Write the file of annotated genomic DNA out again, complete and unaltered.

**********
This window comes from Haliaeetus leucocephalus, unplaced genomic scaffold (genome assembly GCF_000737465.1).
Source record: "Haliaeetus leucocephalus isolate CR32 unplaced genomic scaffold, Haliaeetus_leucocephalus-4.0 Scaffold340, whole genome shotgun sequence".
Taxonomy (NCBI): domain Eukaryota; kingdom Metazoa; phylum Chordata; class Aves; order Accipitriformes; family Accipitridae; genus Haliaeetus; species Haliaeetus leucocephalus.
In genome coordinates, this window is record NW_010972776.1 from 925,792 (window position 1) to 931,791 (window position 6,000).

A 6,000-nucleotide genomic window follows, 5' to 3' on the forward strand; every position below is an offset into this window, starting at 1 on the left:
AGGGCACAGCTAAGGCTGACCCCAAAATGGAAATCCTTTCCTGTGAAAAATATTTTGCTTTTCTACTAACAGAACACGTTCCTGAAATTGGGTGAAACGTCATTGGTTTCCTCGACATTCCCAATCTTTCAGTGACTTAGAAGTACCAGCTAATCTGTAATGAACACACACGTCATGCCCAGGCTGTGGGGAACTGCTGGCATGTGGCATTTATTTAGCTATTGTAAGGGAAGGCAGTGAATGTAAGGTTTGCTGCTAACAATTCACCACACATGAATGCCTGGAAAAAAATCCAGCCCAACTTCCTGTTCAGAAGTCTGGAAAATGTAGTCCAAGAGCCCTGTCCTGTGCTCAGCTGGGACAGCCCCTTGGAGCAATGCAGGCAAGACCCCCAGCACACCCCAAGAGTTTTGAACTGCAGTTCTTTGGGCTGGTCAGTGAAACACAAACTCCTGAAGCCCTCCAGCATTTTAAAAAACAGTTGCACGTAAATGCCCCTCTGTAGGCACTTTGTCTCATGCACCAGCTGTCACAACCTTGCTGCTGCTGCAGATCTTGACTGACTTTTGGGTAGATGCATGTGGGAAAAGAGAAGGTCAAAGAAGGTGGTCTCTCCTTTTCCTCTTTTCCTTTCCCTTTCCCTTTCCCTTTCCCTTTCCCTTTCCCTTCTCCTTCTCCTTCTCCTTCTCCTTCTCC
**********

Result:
This window comes from Haliaeetus leucocephalus, unplaced genomic scaffold (genome assembly GCF_000737465.1).
Source record: "Haliaeetus leucocephalus isolate CR32 unplaced genomic scaffold, Haliaeetus_leucocephalus-4.0 Scaffold340, whole genome shotgun sequence".
Taxonomy (NCBI): domain Eukaryota; kingdom Metazoa; phylum Chordata; class Aves; order Accipitriformes; family Accipitridae; genus Haliaeetus; species Haliaeetus leucocephalus.
In genome coordinates, this window is record NW_010972776.1 from 925,792 (window position 1) to 931,791 (window position 6,000).

A 6,000-nucleotide genomic window follows, 5' to 3' on the forward strand; every position below is an offset into this window, starting at 1 on the left:
AGGGCACAGCTAAGGCTGACCCCAAAATGGAAATCCTTTCCTGTGAAAAATATTTTGCTTTTCTACTAACAGAACACGTTCCTGAAATTGGGTGAAACGTCATTGGTTTCCTCGACATTCCCAATCTTTCAGTGACTTAGAAGTACCAGCTAATCTGTAATGAACACACACGTCATGCCCAGGCTGTGGGGAACTGCTGGCATGTGGCATTTATTTAGCTATTGTAAGGGAAGGCAGTGAATGTAAGGTTTGCTGCTAACAATTCACCACACATGAATGCCTGGAAAAAAATCCAGCCCAACTTCCTGTTCAGAAGTCTGGAAAATGTAGTCCAAGAGCCCTGTCCTGTGCTCAGCTGGGACAGCCCCTTGGAGCAATGCAGGCAAGACCCCCAGCACACCCCAAGAGTTTTGAACTGCAGTTCTTTGGGCTGGTCAGTGAAACACAAACTCCTGAAGCCCTCCAGCATTTTAAAAAACAGTTGCACGTAAATGCCCCTCTGTAGGCACTTTGTCTCATGCACCAGCTGTCACAACCTTGCTGCTGCTGCAGATCTTGACTGACTTTTGGGTAGATGCATGTGGGAAAAGAGAAGGTCAAAGAAGGTGGTCTCTCCTTTTCCTCTTTTCCTTTCCCTTTCCCTTTCCCTTTCCCTTTCCCTTTCCCTTCTCCTTCTCCTTCTCCTTCTCCTTCTCC